Slimmed Down Energy Bill RE Provisions

This article is the second of a two-part series on the new, leaner energy bill (S.2095). After failing to pass the Senate last fall, the Energy Bill (HR 6) was trimmed down by Pete V. Domenici, Senate Energy & Natural Resources Chairman, for a 2004 bid to pass comprehensive energy legislation. The following content summarizes how the new bill will affect the renewable energy industries.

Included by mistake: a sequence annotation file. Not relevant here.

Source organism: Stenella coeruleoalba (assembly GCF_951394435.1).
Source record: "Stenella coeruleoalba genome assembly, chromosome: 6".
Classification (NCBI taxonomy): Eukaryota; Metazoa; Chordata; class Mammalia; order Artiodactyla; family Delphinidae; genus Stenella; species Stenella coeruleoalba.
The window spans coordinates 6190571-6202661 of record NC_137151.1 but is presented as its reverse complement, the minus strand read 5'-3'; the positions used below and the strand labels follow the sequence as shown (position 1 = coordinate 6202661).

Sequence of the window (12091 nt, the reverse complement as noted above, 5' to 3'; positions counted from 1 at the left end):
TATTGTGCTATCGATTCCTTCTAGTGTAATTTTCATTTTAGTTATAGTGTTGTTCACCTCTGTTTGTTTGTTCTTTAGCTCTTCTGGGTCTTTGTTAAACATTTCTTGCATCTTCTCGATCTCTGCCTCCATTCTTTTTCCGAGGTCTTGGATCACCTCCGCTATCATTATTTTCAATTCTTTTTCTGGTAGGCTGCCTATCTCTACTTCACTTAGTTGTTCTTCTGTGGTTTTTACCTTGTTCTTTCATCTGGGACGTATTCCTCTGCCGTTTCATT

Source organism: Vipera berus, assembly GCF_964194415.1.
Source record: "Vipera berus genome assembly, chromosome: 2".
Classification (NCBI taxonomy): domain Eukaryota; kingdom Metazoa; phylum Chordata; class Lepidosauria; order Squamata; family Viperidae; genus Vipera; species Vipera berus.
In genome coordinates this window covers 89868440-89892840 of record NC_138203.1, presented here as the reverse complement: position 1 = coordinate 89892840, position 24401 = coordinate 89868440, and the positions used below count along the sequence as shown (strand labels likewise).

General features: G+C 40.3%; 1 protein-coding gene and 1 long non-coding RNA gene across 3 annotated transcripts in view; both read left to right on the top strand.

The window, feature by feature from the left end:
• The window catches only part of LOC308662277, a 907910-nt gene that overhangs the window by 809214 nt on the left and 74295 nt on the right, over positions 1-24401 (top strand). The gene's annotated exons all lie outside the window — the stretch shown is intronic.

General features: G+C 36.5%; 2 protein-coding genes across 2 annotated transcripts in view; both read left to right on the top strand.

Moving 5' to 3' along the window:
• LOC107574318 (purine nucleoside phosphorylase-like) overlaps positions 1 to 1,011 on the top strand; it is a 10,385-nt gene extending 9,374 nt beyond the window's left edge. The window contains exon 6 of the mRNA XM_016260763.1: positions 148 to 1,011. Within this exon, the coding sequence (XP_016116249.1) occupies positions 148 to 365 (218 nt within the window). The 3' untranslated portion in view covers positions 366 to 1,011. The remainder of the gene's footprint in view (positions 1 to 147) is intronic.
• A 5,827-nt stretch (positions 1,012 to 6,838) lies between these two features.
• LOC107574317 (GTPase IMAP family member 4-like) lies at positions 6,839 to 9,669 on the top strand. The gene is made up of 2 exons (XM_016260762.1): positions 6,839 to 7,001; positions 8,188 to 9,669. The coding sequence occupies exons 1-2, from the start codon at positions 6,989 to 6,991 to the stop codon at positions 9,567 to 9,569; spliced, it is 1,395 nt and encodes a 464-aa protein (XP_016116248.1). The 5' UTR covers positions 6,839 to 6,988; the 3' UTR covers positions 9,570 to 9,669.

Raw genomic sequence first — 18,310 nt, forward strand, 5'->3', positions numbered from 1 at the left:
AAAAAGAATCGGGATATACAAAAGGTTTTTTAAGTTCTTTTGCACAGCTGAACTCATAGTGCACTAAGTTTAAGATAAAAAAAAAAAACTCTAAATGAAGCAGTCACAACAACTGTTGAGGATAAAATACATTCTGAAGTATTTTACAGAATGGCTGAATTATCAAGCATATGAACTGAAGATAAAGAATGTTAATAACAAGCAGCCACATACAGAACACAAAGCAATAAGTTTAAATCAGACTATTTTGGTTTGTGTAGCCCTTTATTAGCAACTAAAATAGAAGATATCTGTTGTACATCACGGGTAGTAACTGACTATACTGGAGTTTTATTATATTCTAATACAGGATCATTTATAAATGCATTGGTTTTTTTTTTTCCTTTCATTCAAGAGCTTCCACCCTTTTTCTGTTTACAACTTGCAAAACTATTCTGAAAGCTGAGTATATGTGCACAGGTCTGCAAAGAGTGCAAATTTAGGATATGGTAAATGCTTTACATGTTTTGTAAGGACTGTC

February 27, 2004 []This article is the second of a two-part series on the new, leaner energy bill (S.2095). After failing to pass the Senate last fall, the Energy Bill (HR 6) was trimmed down by Pete V. Domenici, Senate Energy & Natural Resources Chairman, for a 2004 bid to pass comprehensive energy legislation. The following content summarizes how the new bill will affect the renewable energy industries. To read the first of this two-part series, click here – Solar Energy Provisions – According to SEIA, the Energy Savings Performance Contracts (ESPC: in which the government receives energy efficiency improvements to their facilities in exchange for a percentage of the energy savings realized,) have been accounted for as a $3 billion cost in the bill and therefore cut from this new bill. Major multi-billion-dollar energy service corporations and government savings / energy efficiency advocates will be pushing hard for the reinstatement of this program. Solar ESPC’s are gaining in use and popularity, according to SEIA. Although at first glance the removal of the ESPCs from the Energy Bill may look like a negative action, it is SEIA’s understanding that language to reauthorize this provision has a green light to move forward. In other words, look for ESPCs to be reauthorized in another piece of legislation. The solar relevant provisions previously in the Bill (major increases in renewables R&D, a $300 million program for Federal purchase of photovoltaics, a Federal renewables purchase requirement with double credit for on-site generation, and a 15% residential tax credit capped at $2000) remain unchanged. The $.018 / kWh Production Tax Credit is restored to its original Senate version, which would provide solar power plants with a credit for five years worth of production in a manner that should be more beneficial than the version in the Energy Bill considered last year. – Wind Energy Provisions – The American Wind Energy Association (AWEA) outlined some key legislation in the Energy Bill. With regard to the critical, now-expired wind energy production tax credit (PTC), the new energy bill would: – Maintain a 3-year extension term (through December 31, 2006); and – Eliminate the inflation adjustment provision contained in current law, thus freezing the value of the PTC at the current 1.8 cents per kWh, for all wind projects placed in service after September 30 of this year. Conversely, any wind project placed in service before October 1 would retain access to the PTC inflation adjustment provision. Last year, Senate tax writers also proposed elimination of the PTC inflation adjustment provision and AWEA and its allies were successful in restoring the provision. AWEA is currently pursuing an identical effort to restore both the inflation and alternative minimum tax provisions to the newly-proposed energy bill. Meanwhile, the energy bill’s proposed small turbine tax credit is set at 30% of system cost capped at $2,000 per system. AWEA continues to seek an increase in the cost cap. The new bill would also: – Leave coal provisions unchanged; – Leave electric reliability provisions unchanged; and Cut planned transmission improvements for the federally-financed power marketing administrations, i.e., the Western Area Power Administration (WAPA) and the Southwestern Power Administration (SWPA), by delaying for one year the third-party finance provisions allowing these entities to go to third parties to finance future expansions to the electricity grid. – Biofuels – The new energy bill includes the Volumetric Ethanol Excise Tax Credit, Renewable Fuel Standard (RFS), tax incentives to assist with the establishment of E85 fueling systems, and short-term tax credits to promote the use of all forms of alternative transportation fuels. The RFS is the most important piece of legislation for the biofuels industries. “We’re finally seeing the light at the end of a very long tunnel on RFS,” said National Corn Growers Association (NCGA) President Dee Vaughan, in a recent statement. “This has been a three-year effort and it hasn’t been easy, but we got our message across. It’s gratifying to know our lawmakers believe in a Renewable Fuels Standard. The RFS provides for expansion of the ethanol industry by requiring 5 billion gallons of renewable content in motor fuels by 2012. Aside from providing a vehicle for rural development and economic growth, this is an important move to enhance our nation’s energy security.” In addition the benefits mentioned by the NCGA’s Vaughan, the Renewable Fuels Association (RFA) believes expanded ethanol use can greatly contribute to lessening the countries growing trade deficit. “The U.S. trade deficit recently hit a record $450 billion – in large part to our ever-growing dependence on foreign petroleum products,” said RFA President Bob Dinneen. “Passing this bill and keeping more of our energy dollars here at home will spark economic development and create much-needed jobs.” – HydroPower – The new bill contains important provisions aimed at significantly improving the licensing process for the nation’s 2,000-plus non-federal hydropower projects, according to the National Hydropower Association (NHA). The hydro licensing provisions will give hydropower project operators the flexibility and creativity to meet important resource protection goals while better ensuring that the hydropower resource is preserved for future generations,” said Linda Church Ciocci, executive director of NHA. “There has been a long, productive and healthy debate in Congress on the subject of licensing improvement for years. The time for that debate is over. The time to act is now.” – Geothermal – The new bill is slightly different, but not much, for geothermal, according to Karl Gawell, Executive Director, of the Geothermal Energy Association. The PTC is expanded to include geothermal energy for a five-year credit, and the leasing provisions are included with a deferral of the effective date for some royalty provisions. While the extension is good news for the geothermal industry, it means nothing until it becomes law. While the tax credit has broad bi-partisan support, it’s hung up with the larger energy bill, threatening to put many projects on hold. “While everyone knows that the wind industry is in doldrums with the temporary expiration of the PTC, not just new wind projects are at risk but the fate of geothermal projects being developed in Arizona, California, Nevada, Oregon, Utah, Idaho and New Mexico are tied to what happens to this legislation,” Gawell said. These are all unmistakably big issues to the renewable energy industries, but the political reality is that they are not a Congressional priority. “The real question is whether this bill will pass the Senate, and then what will happen in the House,” Gawell said. “Unfortunately, despite what is happening in the world around us — climate change, oil prices, gas prices and the like, all of which tell us we urgently need a positive, sustainable energy policy– energy legislation is hostage to various “higher” political considerations. Some may disagree with Senator Domenici on substance, but I believe he is genuinely interested in passing an energy bill to address these problems and is being frustrated by the political “game” going on in Washington.”